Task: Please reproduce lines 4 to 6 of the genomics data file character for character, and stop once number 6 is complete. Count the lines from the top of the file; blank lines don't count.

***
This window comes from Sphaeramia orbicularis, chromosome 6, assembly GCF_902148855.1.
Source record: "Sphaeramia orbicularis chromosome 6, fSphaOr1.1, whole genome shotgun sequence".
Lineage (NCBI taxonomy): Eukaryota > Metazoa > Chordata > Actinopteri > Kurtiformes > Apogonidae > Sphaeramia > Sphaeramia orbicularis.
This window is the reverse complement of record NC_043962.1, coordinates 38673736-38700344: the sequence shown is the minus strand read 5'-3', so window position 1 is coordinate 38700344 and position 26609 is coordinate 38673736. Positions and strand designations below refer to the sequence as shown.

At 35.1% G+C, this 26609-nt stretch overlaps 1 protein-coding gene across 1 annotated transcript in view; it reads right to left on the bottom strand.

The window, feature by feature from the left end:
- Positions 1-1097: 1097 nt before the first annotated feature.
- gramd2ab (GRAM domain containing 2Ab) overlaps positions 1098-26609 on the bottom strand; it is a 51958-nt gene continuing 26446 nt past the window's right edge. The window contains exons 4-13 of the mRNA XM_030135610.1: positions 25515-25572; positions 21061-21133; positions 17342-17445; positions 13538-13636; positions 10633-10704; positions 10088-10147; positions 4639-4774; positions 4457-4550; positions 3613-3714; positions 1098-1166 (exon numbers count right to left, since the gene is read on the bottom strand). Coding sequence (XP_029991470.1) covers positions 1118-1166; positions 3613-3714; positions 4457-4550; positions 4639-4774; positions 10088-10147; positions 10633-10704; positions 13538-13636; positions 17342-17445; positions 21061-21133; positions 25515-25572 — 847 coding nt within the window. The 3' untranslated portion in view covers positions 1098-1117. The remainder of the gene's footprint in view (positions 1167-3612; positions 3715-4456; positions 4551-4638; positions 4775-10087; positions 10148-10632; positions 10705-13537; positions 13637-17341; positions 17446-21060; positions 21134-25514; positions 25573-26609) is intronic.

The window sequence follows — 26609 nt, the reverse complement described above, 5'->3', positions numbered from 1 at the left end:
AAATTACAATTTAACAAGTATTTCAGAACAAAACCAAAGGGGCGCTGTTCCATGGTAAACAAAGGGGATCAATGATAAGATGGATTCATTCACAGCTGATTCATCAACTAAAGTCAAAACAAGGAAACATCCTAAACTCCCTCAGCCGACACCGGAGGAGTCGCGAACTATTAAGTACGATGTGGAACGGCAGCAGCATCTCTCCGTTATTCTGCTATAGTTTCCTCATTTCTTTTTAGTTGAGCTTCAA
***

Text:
This window is the reverse complement of record NC_043962.1, coordinates 38673736-38700344: the sequence shown is the minus strand read 5'-3', so window position 1 is coordinate 38700344 and position 26609 is coordinate 38673736. Positions and strand designations below refer to the sequence as shown.

At 35.1% G+C, this 26609-nt stretch overlaps 1 protein-coding gene across 1 annotated transcript in view; it reads right to left on the bottom strand.

The window, feature by feature from the left end: